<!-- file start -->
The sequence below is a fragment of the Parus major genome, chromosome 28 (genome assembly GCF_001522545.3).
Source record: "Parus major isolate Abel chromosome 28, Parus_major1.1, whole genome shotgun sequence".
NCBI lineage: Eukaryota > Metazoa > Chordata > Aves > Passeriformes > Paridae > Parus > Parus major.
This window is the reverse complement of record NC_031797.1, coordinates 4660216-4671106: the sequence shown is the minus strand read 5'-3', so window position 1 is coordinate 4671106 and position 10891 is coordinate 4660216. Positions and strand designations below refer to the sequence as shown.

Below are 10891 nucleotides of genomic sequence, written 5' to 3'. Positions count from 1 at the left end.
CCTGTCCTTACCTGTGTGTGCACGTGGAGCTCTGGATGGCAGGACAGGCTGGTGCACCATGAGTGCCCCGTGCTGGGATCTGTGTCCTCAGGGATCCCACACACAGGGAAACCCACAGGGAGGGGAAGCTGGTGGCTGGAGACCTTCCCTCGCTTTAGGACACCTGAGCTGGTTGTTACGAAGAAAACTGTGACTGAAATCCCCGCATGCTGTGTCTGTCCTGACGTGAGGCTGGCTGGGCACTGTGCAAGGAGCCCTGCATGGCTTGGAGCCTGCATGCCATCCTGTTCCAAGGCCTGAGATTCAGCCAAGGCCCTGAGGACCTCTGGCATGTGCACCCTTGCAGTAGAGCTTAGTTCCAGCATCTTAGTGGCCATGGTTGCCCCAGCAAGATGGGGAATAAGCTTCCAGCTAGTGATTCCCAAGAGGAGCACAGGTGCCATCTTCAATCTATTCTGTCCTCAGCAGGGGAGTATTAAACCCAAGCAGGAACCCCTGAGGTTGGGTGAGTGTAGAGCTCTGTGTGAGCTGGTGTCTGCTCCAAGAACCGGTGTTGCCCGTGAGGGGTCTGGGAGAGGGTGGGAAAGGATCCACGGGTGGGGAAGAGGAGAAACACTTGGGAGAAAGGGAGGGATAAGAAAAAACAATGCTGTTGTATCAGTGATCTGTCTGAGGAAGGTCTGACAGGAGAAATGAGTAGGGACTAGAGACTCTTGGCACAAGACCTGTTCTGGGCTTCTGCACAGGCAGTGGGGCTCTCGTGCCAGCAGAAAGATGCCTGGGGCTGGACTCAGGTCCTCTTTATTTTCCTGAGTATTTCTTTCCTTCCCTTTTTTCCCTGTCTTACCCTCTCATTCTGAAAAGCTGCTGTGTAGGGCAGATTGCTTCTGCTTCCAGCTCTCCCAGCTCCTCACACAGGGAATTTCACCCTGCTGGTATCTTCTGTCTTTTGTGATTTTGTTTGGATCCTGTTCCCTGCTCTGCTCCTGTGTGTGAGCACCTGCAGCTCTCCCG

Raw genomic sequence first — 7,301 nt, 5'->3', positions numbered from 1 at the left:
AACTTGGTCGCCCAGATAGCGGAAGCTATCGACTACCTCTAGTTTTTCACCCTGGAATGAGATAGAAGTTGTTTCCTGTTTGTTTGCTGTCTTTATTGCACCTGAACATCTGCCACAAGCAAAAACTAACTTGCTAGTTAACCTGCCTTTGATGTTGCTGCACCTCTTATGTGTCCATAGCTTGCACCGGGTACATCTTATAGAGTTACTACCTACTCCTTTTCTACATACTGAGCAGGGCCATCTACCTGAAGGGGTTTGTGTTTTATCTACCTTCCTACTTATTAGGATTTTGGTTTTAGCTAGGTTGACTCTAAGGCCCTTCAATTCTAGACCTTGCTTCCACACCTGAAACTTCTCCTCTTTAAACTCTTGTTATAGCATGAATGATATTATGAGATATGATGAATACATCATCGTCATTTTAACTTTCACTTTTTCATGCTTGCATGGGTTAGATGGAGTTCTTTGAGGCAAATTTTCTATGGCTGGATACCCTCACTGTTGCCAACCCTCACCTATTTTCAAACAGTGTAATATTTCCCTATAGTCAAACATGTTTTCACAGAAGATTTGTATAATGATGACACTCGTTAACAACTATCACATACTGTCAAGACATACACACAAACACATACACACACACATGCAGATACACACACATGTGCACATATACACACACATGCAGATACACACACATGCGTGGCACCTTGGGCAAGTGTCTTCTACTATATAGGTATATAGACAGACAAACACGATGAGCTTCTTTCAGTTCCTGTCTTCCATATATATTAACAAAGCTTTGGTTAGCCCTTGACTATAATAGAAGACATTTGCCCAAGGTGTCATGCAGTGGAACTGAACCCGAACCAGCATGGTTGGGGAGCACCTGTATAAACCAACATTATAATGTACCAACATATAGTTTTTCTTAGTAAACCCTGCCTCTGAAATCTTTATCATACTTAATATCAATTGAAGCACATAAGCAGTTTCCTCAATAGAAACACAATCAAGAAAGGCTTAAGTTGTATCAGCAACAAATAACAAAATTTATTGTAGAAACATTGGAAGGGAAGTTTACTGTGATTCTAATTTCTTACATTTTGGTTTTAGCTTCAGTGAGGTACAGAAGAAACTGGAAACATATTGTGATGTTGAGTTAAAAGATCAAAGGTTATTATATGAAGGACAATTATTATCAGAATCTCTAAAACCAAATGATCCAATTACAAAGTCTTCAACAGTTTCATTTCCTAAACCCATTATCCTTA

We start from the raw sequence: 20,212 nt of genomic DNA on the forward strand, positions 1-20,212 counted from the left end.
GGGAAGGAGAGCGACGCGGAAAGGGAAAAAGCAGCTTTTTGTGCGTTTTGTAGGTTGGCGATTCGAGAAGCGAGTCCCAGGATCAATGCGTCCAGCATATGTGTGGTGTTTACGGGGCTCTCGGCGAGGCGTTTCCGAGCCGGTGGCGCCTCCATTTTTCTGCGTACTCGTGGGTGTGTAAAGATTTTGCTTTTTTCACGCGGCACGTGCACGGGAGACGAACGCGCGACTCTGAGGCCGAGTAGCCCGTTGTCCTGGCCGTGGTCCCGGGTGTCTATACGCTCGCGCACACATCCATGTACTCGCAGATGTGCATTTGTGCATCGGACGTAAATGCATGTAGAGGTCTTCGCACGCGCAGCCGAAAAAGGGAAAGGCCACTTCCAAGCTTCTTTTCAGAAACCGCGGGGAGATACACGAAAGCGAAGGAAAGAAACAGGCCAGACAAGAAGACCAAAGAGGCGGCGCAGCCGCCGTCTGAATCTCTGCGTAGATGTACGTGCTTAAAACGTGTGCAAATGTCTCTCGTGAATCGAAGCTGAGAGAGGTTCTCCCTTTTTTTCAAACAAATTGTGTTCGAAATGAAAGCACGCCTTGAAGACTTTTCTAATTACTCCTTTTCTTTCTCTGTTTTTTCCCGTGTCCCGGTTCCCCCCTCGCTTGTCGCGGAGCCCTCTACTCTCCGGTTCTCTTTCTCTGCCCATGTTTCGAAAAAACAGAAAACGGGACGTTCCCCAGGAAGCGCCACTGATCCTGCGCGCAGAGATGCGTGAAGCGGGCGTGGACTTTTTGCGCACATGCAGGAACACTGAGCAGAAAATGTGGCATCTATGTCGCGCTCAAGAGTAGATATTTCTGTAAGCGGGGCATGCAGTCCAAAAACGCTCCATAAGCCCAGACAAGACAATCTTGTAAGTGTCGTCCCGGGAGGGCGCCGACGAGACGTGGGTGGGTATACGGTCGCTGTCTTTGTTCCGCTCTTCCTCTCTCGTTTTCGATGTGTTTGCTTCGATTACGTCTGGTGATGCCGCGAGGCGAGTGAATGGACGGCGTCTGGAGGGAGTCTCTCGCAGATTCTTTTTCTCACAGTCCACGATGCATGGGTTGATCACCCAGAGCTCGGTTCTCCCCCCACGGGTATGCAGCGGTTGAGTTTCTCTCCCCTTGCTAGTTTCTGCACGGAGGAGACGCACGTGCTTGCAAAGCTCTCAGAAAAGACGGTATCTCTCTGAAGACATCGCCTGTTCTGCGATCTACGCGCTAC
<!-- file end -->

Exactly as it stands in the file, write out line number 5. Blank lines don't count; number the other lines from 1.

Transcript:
Below are 10891 nucleotides of genomic sequence, written 5' to 3'. Positions count from 1 at the left end.